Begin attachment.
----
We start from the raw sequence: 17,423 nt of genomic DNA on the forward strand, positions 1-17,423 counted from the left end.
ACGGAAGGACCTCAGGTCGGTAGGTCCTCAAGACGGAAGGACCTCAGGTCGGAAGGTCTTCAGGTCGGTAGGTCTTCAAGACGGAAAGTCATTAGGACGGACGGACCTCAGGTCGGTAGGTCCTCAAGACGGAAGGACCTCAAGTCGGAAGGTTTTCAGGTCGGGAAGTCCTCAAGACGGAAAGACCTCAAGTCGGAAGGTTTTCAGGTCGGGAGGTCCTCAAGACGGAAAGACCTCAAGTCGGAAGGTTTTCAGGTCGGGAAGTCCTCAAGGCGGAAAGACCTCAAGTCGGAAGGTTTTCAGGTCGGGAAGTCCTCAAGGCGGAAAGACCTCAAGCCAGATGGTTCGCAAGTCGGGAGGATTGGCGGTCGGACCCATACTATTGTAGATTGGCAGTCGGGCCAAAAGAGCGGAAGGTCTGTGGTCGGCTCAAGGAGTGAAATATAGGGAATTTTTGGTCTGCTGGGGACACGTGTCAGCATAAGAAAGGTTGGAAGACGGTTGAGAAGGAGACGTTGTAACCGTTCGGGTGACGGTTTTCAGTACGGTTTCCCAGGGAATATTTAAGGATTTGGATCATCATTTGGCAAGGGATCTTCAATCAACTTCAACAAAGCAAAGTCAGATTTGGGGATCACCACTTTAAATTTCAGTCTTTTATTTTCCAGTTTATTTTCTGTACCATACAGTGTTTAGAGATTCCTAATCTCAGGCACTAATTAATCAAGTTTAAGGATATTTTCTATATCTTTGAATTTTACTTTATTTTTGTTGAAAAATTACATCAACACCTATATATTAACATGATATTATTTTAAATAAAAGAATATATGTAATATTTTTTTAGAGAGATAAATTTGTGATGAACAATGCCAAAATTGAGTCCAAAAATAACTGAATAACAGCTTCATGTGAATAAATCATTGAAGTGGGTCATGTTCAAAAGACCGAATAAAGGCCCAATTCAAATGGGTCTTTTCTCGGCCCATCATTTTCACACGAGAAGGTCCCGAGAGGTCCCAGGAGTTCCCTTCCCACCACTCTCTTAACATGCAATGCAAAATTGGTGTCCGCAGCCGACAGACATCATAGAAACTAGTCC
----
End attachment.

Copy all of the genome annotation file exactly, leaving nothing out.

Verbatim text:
We start from the raw sequence: 17,423 nt of genomic DNA on the forward strand, positions 1-17,423 counted from the left end.
ACGGAAGGACCTCAGGTCGGTAGGTCCTCAAGACGGAAGGACCTCAGGTCGGAAGGTCTTCAGGTCGGTAGGTCTTCAAGACGGAAAGTCATTAGGACGGACGGACCTCAGGTCGGTAGGTCCTCAAGACGGAAGGACCTCAAGTCGGAAGGTTTTCAGGTCGGGAAGTCCTCAAGACGGAAAGACCTCAAGTCGGAAGGTTTTCAGGTCGGGAGGTCCTCAAGACGGAAAGACCTCAAGTCGGAAGGTTTTCAGGTCGGGAAGTCCTCAAGGCGGAAAGACCTCAAGTCGGAAGGTTTTCAGGTCGGGAAGTCCTCAAGGCGGAAAGACCTCAAGCCAGATGGTTCGCAAGTCGGGAGGATTGGCGGTCGGACCCATACTATTGTAGATTGGCAGTCGGGCCAAAAGAGCGGAAGGTCTGTGGTCGGCTCAAGGAGTGAAATATAGGGAATTTTTGGTCTGCTGGGGACACGTGTCAGCATAAGAAAGGTTGGAAGACGGTTGAGAAGGAGACGTTGTAACCGTTCGGGTGACGGTTTTCAGTACGGTTTCCCAGGGAATATTTAAGGATTTGGATCATCATTTGGCAAGGGATCTTCAATCAACTTCAACAAAGCAAAGTCAGATTTGGGGATCACCACTTTAAATTTCAGTCTTTTATTTTCCAGTTTATTTTCTGTACCATACAGTGTTTAGAGATTCCTAATCTCAGGCACTAATTAATCAAGTTTAAGGATATTTTCTATATCTTTGAATTTTACTTTATTTTTGTTGAAAAATTACATCAACACCTATATATTAACATGATATTATTTTAAATAAAAGAATATATGTAATATTTTTTTAGAGAGATAAATTTGTGATGAACAATGCCAAAATTGAGTCCAAAAATAACTGAATAACAGCTTCATGTGAATAAATCATTGAAGTGGGTCATGTTCAAAAGACCGAATAAAGGCCCAATTCAAATGGGTCTTTTCTCGGCCCATCATTTTCACACGAGAAGGTCCCGAGAGGTCCCAGGAGTTCCCTTCCCACCACTCTCTTAACATGCAATGCAAAATTGGTGTCCGCAGCCGACAGACATCATAGAAACTAGTCC